Trump-Connected Lobbyists Are Making Millions, Even As Some Come Under Scrutiny

Some former Trump staffers-turned-lobbyists are leaving their firms after reports about them touting access to the administration, while others are bringing in millions working for major companies and foreign governments.

Lobbyists with deep connections to President Trump have been profiting off the GOP-controlled swamp they promised to drain, in large part due to the lack of connections established Republican lobbyists have to the new president.

Even as some former Trump staffers-turned-lobbyists have come under scrutiny for peddling access to the White House, firms with ties to the new administration are still making millions from contracts with foreign governments and major corporations.

For example, American Continental Group has signed 16 new clients just this year and brought in $2.4 million in the first three months of the year, federal lobbying disclosures show. ACG’s president is David Urban — one of the few Washington lobbyists to fully back Trump during the primary. Urban, whose name has been floated as a possible replacement for White House chief of staff Reince Priebus, was a senior adviser on the Trump campaign, focusing on the operations in Pennsylvania.

Brian Ballard, a Florida-based fundraiser for Trump, expanded his firm into Washington, DC this year and has already signed 27 domestic clients and brought in $1.3 million in the first three months of the year. Ballard's clients include major companies like Amazon and American Airlines. Additionally, the Socialist Party of Albania signed a one-year contract with the firm, paying Ballard $20,000 per month; the firm also signed a $900,000-contract with the Dominican Republic, according to documents filed with the Department of Justice.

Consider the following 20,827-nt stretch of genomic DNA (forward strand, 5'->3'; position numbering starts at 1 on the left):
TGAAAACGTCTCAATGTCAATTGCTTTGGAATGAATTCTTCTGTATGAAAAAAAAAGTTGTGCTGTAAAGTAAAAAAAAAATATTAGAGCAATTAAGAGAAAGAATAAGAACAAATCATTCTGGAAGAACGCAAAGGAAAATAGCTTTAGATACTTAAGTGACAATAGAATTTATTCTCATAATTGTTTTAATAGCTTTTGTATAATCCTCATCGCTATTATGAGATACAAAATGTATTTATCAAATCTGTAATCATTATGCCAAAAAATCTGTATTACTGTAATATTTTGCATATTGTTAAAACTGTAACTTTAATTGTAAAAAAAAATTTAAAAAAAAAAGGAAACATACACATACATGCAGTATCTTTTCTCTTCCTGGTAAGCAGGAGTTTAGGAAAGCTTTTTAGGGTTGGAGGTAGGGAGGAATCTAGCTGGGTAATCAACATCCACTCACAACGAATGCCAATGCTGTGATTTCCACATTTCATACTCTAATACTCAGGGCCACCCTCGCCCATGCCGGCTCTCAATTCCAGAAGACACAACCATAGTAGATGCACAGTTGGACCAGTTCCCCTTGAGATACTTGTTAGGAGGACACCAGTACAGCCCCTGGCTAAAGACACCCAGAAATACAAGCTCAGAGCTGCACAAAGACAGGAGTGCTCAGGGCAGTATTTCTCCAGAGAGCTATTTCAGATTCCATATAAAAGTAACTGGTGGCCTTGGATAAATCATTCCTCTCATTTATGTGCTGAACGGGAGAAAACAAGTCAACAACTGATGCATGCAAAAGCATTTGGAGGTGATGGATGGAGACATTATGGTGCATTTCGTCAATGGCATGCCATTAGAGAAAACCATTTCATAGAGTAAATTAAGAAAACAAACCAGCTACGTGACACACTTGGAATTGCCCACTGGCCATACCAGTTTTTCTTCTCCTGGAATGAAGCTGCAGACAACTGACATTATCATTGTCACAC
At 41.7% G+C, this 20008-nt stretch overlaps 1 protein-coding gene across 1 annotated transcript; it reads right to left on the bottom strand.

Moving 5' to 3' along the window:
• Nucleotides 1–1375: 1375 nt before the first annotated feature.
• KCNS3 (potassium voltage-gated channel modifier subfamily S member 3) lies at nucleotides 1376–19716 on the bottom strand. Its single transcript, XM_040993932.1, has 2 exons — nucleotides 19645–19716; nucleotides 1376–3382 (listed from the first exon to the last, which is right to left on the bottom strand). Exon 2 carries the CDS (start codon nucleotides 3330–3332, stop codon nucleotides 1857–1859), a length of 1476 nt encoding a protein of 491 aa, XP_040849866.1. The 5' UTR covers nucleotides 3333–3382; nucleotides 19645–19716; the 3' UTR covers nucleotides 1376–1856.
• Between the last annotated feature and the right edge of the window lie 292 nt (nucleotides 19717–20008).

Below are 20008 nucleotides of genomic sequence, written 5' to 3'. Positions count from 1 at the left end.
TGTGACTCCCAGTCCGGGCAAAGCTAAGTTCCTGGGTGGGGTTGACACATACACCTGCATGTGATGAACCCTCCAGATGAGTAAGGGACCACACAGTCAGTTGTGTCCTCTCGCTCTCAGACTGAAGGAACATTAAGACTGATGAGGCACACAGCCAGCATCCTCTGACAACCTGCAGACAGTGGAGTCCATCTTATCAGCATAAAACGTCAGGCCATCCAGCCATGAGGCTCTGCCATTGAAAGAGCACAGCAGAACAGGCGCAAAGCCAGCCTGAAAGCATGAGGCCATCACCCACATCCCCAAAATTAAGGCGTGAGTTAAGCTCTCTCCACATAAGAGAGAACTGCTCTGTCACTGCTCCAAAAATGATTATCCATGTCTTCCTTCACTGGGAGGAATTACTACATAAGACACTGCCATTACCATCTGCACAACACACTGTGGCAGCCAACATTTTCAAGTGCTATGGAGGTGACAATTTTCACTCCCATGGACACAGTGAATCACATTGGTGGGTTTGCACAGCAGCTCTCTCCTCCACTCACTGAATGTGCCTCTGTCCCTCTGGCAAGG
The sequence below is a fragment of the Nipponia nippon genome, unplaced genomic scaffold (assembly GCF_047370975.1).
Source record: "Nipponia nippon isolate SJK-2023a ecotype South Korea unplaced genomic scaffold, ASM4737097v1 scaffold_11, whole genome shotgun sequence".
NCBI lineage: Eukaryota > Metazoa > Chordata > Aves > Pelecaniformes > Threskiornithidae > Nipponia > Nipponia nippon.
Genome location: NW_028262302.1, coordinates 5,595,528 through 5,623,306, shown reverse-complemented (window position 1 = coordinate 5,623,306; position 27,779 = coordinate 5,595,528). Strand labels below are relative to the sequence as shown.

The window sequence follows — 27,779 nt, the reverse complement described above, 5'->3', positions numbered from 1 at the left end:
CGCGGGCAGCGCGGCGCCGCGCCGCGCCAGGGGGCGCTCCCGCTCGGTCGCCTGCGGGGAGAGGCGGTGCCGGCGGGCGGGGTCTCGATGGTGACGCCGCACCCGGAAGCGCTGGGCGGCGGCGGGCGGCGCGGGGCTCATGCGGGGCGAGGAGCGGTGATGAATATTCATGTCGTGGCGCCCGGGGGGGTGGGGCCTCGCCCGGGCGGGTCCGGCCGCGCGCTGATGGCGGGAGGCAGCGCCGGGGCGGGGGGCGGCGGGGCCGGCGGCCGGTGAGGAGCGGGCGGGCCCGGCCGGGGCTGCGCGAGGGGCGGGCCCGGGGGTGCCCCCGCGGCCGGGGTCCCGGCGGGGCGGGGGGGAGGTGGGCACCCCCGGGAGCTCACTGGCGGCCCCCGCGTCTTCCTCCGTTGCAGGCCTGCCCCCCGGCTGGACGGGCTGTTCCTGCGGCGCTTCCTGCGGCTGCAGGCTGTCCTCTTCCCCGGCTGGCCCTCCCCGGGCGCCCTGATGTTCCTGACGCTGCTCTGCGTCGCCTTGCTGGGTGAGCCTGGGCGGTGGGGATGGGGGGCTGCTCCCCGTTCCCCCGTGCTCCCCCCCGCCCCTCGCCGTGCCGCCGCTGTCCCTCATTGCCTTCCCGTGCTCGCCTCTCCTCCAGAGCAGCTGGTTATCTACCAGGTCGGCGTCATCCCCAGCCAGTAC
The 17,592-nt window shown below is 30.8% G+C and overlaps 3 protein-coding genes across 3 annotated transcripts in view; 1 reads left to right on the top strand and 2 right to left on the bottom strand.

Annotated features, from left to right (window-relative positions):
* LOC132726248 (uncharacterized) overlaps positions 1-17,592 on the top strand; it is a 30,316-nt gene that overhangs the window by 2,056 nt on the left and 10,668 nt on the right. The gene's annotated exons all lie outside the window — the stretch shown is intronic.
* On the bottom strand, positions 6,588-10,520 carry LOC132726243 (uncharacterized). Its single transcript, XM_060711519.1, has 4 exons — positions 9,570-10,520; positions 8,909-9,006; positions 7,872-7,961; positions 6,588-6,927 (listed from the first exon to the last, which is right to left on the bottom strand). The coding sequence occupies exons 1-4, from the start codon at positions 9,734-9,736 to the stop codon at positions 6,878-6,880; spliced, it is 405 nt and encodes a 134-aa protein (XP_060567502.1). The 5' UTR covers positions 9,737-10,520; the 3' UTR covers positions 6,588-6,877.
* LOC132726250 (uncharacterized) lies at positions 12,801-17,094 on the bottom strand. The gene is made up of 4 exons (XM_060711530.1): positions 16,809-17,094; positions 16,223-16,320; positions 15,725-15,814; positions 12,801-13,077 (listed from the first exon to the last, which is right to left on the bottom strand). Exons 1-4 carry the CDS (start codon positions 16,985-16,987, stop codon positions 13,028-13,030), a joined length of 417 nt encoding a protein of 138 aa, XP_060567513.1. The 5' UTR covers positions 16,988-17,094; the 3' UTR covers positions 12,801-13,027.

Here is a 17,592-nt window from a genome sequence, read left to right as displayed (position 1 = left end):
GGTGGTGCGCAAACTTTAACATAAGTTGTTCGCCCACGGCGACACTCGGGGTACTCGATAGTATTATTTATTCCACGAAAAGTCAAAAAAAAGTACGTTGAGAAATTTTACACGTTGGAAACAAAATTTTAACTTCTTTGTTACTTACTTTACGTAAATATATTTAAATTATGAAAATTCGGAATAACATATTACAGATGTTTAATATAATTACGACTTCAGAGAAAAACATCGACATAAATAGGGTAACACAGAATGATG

Ballard told BuzzFeed News that his firm doesn’t pitch clients or boast any connections to Trump. “We've tried to do things that are thoughtful and mindful and not just be the one-trick pony,” adding that he’s brought on top hill staffers and even former Democratic Rep. Robert Wexler.

He added that it’s been a “rude awakening” for staffers-turned-lobbyists who have come under scrutiny for bragging about access. “Sophisticated clients need to see results and that you can deliver for them. It's not a flash. It’s a shoulder to the wheel.”

One of those former staffers new to Washington’s lobbying world, Corey Lewandowski, announced Friday he was leaving his newly formed firm, Avenue Strategies, for a new venture. The former campaign manager made the decision following reports that an affiliated company was offering prospective clients meetings with Trump and Vice President Mike Pence. Lewandowski never registered to lobby, but the firm he co-founded, which includes other former Trump staffers, has signed at least six reported lobbying clients this year and brought in $140,000 in the first three months. (The firm’s clients include Citgo, the oil company owned by the Venezuelan government).

Lewandowski also told prospective lobbying clients that he has access to Trump’s Twitter account, BuzzFeed News previously reported.

Another former Trump staffer, Stuart Jolly, also announced Monday he was leaving Sonoran Policy Group, which includes others with connections to the White House. According to Politico Playbook, Jolly's departure comes "amid scrutiny of his efforts to highlight his access to the White House." The item points out that Jolly recently posted a picture on Facebook in front of the presidential limousine with the caption "My uber finally arrived!"

In texts to BuzzFeed News, Jolly said the claims of scrutiny are a "mystery to me and [the firm] SPG." Jolly, who will be starting his own firm, added: "None of us understand that reasoning at all because it had no bearing on my departure. I just want to do my own thing and not fly to D.C. so often."

SPG signed three domestic clients this year along with the Embassy of New Zealand, which is paying the firm $25,000 per month, and the Czech Republic. Jolly told BuzzFeed News he isn't taking any of those clients with him to his new firm.

The Lewandowski departure, which followed several negative stories about his firm, in particular could help established Washington lobbyists — without Trump connections — make the case that top clients still need experienced hands.

“There’s always going to be a niche market for Trump-connectors but any sophisticated client is going to pair them with more established firms that can turn a connection into real activity in Congress or in the agencies," said one such GOP lobbyist.

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